Federal Court: Michigan’s Congressional Maps Unfairly Gerrymandered to ‘Historical Proportions’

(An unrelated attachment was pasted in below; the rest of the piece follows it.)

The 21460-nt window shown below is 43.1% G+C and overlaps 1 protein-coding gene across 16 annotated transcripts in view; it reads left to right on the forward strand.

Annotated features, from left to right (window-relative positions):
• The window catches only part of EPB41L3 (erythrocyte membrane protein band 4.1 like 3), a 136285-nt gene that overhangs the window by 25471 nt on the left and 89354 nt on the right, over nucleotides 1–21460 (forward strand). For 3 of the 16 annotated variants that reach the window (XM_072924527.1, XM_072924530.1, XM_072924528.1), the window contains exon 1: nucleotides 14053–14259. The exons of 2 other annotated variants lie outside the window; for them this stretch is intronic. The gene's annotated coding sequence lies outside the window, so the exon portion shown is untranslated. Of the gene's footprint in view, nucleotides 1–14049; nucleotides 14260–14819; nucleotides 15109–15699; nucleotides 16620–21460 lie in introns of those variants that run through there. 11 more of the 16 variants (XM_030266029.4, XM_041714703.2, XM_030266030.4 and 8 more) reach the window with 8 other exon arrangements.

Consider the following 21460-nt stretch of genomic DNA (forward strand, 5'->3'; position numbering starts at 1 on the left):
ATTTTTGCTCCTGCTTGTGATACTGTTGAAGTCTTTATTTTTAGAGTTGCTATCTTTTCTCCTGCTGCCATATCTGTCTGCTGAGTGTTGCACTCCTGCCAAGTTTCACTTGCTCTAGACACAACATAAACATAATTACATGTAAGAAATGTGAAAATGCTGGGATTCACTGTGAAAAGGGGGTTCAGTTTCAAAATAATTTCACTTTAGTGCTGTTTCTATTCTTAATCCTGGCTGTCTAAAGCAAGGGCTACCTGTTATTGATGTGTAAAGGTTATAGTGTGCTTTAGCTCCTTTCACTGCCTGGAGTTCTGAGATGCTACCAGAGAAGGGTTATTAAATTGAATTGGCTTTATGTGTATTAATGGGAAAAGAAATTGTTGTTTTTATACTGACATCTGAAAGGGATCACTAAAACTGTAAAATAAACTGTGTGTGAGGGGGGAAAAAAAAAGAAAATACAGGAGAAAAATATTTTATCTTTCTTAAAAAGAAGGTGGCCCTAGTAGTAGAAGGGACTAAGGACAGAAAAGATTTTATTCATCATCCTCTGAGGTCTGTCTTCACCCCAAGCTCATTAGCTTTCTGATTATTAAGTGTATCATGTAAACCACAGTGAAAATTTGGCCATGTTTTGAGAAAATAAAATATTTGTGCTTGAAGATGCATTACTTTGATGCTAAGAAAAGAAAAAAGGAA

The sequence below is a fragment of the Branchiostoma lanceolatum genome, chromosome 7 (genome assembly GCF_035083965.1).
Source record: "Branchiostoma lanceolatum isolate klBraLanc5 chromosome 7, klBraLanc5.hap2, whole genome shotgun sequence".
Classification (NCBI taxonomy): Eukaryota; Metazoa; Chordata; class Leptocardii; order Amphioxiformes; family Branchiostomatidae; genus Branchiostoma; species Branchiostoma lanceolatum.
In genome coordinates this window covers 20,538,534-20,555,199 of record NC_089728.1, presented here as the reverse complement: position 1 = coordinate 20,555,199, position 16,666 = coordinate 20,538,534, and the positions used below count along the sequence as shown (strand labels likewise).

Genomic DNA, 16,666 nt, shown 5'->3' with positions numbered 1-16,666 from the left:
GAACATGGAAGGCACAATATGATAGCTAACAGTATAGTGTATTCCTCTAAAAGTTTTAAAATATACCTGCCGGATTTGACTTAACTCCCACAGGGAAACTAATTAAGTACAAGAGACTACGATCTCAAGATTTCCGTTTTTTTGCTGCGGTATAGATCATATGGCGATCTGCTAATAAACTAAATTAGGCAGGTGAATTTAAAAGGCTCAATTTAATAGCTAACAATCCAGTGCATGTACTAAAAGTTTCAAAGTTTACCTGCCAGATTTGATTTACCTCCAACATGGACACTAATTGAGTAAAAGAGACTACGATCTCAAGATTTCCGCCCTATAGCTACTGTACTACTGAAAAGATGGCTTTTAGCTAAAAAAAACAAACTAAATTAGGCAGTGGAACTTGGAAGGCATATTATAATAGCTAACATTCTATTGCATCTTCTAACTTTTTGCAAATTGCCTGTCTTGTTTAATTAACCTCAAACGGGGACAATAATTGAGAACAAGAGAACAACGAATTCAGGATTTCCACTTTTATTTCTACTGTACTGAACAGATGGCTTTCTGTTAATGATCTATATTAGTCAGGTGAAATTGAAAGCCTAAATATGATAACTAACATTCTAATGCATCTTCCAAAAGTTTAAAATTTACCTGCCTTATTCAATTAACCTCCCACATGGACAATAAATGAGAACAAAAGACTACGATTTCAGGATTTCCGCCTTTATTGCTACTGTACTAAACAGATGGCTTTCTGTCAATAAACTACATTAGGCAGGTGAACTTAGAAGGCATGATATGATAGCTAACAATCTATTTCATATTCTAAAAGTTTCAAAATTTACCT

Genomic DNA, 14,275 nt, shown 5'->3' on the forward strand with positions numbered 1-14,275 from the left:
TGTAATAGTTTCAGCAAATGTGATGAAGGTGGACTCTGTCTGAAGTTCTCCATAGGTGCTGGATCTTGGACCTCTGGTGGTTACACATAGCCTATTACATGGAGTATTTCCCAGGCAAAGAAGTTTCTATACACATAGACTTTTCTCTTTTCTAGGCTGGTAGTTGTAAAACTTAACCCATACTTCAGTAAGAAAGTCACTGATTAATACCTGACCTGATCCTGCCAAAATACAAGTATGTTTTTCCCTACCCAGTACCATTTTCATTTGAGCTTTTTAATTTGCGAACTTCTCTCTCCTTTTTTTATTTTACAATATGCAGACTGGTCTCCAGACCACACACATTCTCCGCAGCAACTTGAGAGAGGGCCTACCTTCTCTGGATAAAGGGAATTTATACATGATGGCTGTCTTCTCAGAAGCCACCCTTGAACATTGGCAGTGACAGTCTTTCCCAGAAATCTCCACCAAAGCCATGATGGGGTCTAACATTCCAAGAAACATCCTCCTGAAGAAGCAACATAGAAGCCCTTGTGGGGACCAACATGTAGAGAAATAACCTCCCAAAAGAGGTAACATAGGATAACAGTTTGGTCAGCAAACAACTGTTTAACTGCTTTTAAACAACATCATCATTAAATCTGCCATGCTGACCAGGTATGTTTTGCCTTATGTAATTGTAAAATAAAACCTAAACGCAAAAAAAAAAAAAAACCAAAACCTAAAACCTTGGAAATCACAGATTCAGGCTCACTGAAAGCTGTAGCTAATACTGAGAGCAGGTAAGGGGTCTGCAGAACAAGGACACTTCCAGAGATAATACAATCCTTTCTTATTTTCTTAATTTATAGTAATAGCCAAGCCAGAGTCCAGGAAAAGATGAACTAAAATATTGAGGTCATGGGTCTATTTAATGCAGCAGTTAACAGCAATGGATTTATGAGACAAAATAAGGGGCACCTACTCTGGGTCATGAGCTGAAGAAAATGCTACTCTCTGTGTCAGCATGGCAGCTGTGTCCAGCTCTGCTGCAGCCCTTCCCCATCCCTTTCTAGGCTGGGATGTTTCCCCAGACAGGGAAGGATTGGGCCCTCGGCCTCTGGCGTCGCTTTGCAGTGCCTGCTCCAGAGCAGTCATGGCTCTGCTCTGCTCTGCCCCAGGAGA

A federal court in Michigan ruled Thursday that the state's Republican-controlled legislature unfairly drew some legislative and U.S. House district lines in current congressional maps. A three-judge federal panel ordered the divided state government to redraw the maps to remedy the gerrymandering, which it said was “of historical proportions.” “This court joins the growing chorus of federal courts that have, in recent years, held that partisan gerrymandering is unconstitutional,” the judges stated in their opinion. The goal of the current maps, they said, was “to subordinate the interests of Democratic voters and entrench Republicans in power.” The case was brought by the League of Women Voters in Michigan, who argued that Republicans in the state had drawn district lines in order to disadvantage Democratic votes. The lawsuit pointed to emails as evidence to show a deliberate attempt by Republicans to ensure the party continued to have a majority. One email reportedly reads: “We need for legal and PR purposes a good looking map that [does] not look like an obvious gerrymander.” Another email reportedly states: “(The map) protects all nine [Republican] incumbents and it looks good.”